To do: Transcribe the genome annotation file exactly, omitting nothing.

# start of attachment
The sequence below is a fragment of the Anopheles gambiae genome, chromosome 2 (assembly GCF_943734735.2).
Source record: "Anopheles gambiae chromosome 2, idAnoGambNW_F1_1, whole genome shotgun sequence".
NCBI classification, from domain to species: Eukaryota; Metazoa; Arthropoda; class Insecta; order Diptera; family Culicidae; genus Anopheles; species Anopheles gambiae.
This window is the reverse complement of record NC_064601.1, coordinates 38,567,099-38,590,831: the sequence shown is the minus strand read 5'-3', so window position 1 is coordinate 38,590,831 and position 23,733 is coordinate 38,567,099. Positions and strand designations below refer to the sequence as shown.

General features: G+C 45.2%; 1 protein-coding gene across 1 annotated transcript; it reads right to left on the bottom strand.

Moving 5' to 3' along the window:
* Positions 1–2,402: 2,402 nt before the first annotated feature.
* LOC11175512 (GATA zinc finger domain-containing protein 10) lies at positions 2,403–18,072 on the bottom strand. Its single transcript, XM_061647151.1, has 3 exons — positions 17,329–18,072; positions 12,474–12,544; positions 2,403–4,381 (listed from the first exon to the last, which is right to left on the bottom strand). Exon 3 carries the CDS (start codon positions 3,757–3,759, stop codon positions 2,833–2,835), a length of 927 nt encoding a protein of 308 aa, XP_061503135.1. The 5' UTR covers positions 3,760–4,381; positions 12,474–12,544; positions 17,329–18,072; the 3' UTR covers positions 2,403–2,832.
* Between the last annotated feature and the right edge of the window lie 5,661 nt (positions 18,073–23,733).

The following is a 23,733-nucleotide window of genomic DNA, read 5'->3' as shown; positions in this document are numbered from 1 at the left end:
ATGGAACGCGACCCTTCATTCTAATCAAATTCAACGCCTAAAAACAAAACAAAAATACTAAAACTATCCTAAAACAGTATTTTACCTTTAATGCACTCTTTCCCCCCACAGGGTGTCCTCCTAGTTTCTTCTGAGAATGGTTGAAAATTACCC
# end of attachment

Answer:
The sequence below is a fragment of the Anopheles gambiae genome, chromosome 2 (assembly GCF_943734735.2).
Source record: "Anopheles gambiae chromosome 2, idAnoGambNW_F1_1, whole genome shotgun sequence".
NCBI classification, from domain to species: Eukaryota; Metazoa; Arthropoda; class Insecta; order Diptera; family Culicidae; genus Anopheles; species Anopheles gambiae.
This window is the reverse complement of record NC_064601.1, coordinates 38,567,099-38,590,831: the sequence shown is the minus strand read 5'-3', so window position 1 is coordinate 38,590,831 and position 23,733 is coordinate 38,567,099. Positions and strand designations below refer to the sequence as shown.

General features: G+C 45.2%; 1 protein-coding gene across 1 annotated transcript; it reads right to left on the bottom strand.

Moving 5' to 3' along the window:
* Positions 1–2,402: 2,402 nt before the first annotated feature.
* LOC11175512 (GATA zinc finger domain-containing protein 10) lies at positions 2,403–18,072 on the bottom strand. Its single transcript, XM_061647151.1, has 3 exons — positions 17,329–18,072; positions 12,474–12,544; positions 2,403–4,381 (listed from the first exon to the last, which is right to left on the bottom strand). Exon 3 carries the CDS (start codon positions 3,757–3,759, stop codon positions 2,833–2,835), a length of 927 nt encoding a protein of 308 aa, XP_061503135.1. The 5' UTR covers positions 3,760–4,381; positions 12,474–12,544; positions 17,329–18,072; the 3' UTR covers positions 2,403–2,832.
* Between the last annotated feature and the right edge of the window lie 5,661 nt (positions 18,073–23,733).

The following is a 23,733-nucleotide window of genomic DNA, read 5'->3' as shown; positions in this document are numbered from 1 at the left end:
ATGGAACGCGACCCTTCATTCTAATCAAATTCAACGCCTAAAAACAAAACAAAAATACTAAAACTATCCTAAAACAGTATTTTACCTTTAATGCACTCTTTCCCCCCACAGGGTGTCCTCCTAGTTTCTTCTGAGAATGGTTGAAAATTACCC